Archive for the ‘Undocumented Workers’ Category

Undocumented Workers Rights: Workers’ Compensation in NC

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North Carolina is home to about 350,000 undocumented immigrants. These immigrants are an important part of the state’s economy and workforce, performing some of the most dangerous and deadly jobs. A large percentage work in agriculture, construction and manufacturing – industries with significantly higher rates of workplace injuries or deaths.

What are undocumented workers rights? What happens when an undocumented worker is injured on the job? Are undocumented workers entitled to workers’ compensation benefits in North Carolina? Can an injured worker be deported for filing a workers’ comp claim?

These are questions we hear often from our clients and their family members. Many undocumented workers are rightfully fearful, especially given the current political climate and recent changes to immigration policies. There’s also a lot of misinformation circulating, perpetuated by employers, insurance companies and the workplace rumor mill. This often prevents many immigrants from reporting their on-the-job injuries, getting medical treatment and seeking their lawful workers’ compensation benefits.

Undocumented workers are entitled to the same legal protections as anyone else if they get hurt on the job. So yes, you can get workers’ compensation benefits and medical treatment, even if you are undocumented.

Still, we understand our immigrant and Spanish-speaking clients may have many worries and questions about workers’ compensation:

  • If I report a work injury, can I be deported or will they go after any undocumented family members?
  • Do I have to reveal my immigration status to the judge or others involved in my case?
  • Can I trust my employer, the insurance company or the legal system to do what is right?
  • Who can I trust? How do I know the police officers, judges and other officials I’m dealing with aren’t corrupt?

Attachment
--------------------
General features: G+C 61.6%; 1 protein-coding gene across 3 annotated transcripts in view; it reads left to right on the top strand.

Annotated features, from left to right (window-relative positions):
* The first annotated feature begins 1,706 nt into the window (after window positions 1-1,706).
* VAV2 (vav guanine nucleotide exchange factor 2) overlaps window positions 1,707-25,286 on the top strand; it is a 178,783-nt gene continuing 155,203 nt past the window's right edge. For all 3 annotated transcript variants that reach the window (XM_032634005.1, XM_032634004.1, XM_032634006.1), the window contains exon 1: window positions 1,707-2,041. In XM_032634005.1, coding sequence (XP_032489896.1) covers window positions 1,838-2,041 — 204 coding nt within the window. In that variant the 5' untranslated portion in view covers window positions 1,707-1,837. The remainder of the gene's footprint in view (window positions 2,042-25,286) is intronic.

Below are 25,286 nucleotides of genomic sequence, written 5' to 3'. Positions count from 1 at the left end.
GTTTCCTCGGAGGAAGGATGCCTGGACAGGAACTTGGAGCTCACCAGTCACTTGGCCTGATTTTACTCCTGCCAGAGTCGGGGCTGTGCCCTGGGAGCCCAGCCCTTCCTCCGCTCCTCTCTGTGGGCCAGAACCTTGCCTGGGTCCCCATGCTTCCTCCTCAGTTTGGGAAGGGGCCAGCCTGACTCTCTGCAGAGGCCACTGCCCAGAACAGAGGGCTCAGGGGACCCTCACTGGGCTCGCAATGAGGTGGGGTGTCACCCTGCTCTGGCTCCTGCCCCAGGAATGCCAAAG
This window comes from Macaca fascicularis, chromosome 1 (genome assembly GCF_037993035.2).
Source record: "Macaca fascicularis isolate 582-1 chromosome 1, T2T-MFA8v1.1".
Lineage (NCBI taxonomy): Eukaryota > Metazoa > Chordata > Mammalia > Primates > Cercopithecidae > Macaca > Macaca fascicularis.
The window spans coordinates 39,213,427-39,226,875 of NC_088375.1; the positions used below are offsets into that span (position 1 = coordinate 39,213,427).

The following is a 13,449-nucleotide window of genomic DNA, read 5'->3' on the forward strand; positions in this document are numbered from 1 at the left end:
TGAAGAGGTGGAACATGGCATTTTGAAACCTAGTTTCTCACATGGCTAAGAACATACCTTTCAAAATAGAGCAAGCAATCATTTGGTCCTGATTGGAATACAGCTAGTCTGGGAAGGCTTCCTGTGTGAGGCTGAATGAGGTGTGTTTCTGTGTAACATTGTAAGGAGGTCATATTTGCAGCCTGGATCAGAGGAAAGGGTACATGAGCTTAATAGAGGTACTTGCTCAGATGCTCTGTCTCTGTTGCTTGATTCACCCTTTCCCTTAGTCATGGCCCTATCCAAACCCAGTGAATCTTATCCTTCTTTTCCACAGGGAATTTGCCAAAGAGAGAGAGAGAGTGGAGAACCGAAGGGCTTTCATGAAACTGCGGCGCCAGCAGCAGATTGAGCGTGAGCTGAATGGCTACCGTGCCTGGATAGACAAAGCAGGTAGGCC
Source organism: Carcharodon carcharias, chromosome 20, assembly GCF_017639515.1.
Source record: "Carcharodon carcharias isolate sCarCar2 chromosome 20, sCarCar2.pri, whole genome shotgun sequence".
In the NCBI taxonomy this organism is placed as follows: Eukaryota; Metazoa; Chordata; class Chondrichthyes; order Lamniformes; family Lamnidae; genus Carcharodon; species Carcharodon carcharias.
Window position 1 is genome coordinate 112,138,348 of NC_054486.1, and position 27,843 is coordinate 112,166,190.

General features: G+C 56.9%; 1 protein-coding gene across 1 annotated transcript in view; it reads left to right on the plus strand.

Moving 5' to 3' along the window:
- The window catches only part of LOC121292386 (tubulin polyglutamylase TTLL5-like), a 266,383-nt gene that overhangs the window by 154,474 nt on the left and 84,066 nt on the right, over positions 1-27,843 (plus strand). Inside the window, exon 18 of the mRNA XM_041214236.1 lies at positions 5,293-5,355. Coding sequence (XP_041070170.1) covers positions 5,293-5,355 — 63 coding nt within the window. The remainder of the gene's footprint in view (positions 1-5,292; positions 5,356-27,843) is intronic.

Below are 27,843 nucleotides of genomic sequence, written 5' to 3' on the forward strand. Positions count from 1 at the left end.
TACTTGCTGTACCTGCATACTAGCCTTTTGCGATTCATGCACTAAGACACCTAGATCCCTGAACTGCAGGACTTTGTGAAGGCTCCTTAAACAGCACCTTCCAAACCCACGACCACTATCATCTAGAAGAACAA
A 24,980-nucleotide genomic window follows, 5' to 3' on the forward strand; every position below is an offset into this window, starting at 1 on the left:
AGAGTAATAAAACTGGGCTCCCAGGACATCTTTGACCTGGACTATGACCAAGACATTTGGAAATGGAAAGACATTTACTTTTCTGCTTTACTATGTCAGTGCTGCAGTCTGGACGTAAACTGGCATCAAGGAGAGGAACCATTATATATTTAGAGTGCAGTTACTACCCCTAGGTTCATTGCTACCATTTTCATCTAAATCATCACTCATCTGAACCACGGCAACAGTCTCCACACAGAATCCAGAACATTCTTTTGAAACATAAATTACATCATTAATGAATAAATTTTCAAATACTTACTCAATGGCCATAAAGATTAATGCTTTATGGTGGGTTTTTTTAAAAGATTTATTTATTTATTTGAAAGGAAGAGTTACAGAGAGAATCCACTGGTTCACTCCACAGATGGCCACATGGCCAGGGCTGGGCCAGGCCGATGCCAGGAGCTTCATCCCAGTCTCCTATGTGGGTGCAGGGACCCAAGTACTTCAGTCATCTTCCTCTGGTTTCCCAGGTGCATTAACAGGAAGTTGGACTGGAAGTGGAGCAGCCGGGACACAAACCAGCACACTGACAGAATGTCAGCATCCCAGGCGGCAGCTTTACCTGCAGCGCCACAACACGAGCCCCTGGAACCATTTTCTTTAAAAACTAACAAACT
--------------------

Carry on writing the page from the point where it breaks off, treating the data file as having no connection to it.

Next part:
• How am I going to get the right medical care when I don’t even speak the same language as my doctor?
  • Will I ever be able to go back to work again?

Let me make my earlier point very clear. Your immigration status has no bearing on your ability to collect workers’ compensation benefits in North Carolina. That’s the truth, no matter what anyone else has told you, including your boss or your coworkers.

Your right to workers’ compensation – including payment for lost wages and medical treatment – is spelled out in state law and has been upheld by the courts.

If you are undocumented and living and working in North Carolina, your fear of deportation is very real. We understand that you may not want to risk leaving the life you’ve built here by reporting that you’ve been hurt at work. But keeping quiet will not help you heal. It will not pay your medical bills. It will not provide for your family when you’re in too much pain to work.

There are legal protections in place regarding deportation.

Here at the Deuterman Law Group, we take very seriously our role as your legal advocate and the ally. When it comes to justice for clients, money isn’t our only goal. We’re also concerned with our clients’ health and overall wellbeing, and protecting all their legal rights.